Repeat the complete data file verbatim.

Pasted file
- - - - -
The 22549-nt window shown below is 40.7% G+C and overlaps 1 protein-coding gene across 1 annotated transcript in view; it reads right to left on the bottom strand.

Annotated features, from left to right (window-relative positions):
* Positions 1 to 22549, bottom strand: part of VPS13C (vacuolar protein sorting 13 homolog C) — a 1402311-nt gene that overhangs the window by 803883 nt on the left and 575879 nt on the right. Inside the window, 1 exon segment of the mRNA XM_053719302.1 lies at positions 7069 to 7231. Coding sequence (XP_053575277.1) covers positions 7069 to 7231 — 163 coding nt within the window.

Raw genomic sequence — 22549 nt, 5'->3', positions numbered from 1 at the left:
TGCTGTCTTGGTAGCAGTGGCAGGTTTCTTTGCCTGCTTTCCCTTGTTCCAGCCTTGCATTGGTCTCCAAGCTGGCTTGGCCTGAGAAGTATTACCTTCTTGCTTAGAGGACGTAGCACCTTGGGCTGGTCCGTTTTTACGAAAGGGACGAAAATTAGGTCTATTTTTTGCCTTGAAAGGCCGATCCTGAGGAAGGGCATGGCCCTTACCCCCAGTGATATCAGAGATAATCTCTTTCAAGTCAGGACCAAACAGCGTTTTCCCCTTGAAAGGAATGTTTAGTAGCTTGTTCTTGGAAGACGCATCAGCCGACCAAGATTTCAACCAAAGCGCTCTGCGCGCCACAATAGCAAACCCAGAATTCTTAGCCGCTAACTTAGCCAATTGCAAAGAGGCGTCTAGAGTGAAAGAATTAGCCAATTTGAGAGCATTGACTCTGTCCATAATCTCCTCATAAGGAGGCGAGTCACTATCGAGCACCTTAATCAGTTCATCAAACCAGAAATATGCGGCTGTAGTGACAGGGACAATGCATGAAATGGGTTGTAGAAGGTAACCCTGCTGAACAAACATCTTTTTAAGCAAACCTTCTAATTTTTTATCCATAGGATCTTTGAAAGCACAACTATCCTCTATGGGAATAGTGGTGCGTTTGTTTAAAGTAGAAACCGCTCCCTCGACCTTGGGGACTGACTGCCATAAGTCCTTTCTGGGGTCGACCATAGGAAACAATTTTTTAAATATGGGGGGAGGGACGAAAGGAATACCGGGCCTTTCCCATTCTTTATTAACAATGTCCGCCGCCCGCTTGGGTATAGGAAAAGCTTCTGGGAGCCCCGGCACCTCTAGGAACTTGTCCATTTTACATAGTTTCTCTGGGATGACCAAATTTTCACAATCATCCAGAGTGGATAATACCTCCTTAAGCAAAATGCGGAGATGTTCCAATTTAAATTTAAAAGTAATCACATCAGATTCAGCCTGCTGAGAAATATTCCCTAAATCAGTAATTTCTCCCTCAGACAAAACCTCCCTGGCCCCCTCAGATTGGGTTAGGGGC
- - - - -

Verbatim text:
The 22549-nt window shown below is 40.7% G+C and overlaps 1 protein-coding gene across 1 annotated transcript in view; it reads right to left on the bottom strand.

Annotated features, from left to right (window-relative positions):
* Positions 1 to 22549, bottom strand: part of VPS13C (vacuolar protein sorting 13 homolog C) — a 1402311-nt gene that overhangs the window by 803883 nt on the left and 575879 nt on the right. Inside the window, 1 exon segment of the mRNA XM_053719302.1 lies at positions 7069 to 7231. Coding sequence (XP_053575277.1) covers positions 7069 to 7231 — 163 coding nt within the window.

Raw genomic sequence — 22549 nt, 5'->3', positions numbered from 1 at the left:
TGCTGTCTTGGTAGCAGTGGCAGGTTTCTTTGCCTGCTTTCCCTTGTTCCAGCCTTGCATTGGTCTCCAAGCTGGCTTGGCCTGAGAAGTATTACCTTCTTGCTTAGAGGACGTAGCACCTTGGGCTGGTCCGTTTTTACGAAAGGGACGAAAATTAGGTCTATTTTTTGCCTTGAAAGGCCGATCCTGAGGAAGGGCATGGCCCTTACCCCCAGTGATATCAGAGATAATCTCTTTCAAGTCAGGACCAAACAGCGTTTTCCCCTTGAAAGGAATGTTTAGTAGCTTGTTCTTGGAAGACGCATCAGCCGACCAAGATTTCAACCAAAGCGCTCTGCGCGCCACAATAGCAAACCCAGAATTCTTAGCCGCTAACTTAGCCAATTGCAAAGAGGCGTCTAGAGTGAAAGAATTAGCCAATTTGAGAGCATTGACTCTGTCCATAATCTCCTCATAAGGAGGCGAGTCACTATCGAGCACCTTAATCAGTTCATCAAACCAGAAATATGCGGCTGTAGTGACAGGGACAATGCATGAAATGGGTTGTAGAAGGTAACCCTGCTGAACAAACATCTTTTTAAGCAAACCTTCTAATTTTTTATCCATAGGATCTTTGAAAGCACAACTATCCTCTATGGGAATAGTGGTGCGTTTGTTTAAAGTAGAAACCGCTCCCTCGACCTTGGGGACTGACTGCCATAAGTCCTTTCTGGGGTCGACCATAGGAAACAATTTTTTAAATATGGGGGGAGGGACGAAAGGAATACCGGGCCTTTCCCATTCTTTATTAACAATGTCCGCCGCCCGCTTGGGTATAGGAAAAGCTTCTGGGAGCCCCGGCACCTCTAGGAACTTGTCCATTTTACATAGTTTCTCTGGGATGACCAAATTTTCACAATCATCCAGAGTGGATAATACCTCCTTAAGCAAAATGCGGAGATGTTCCAATTTAAATTTAAAAGTAATCACATCAGATTCAGCCTGCTGAGAAATATTCCCTAAATCAGTAATTTCTCCCTCAGACAAAACCTCCCTGGCCCCCTCAGATTGGGTTAGGGGC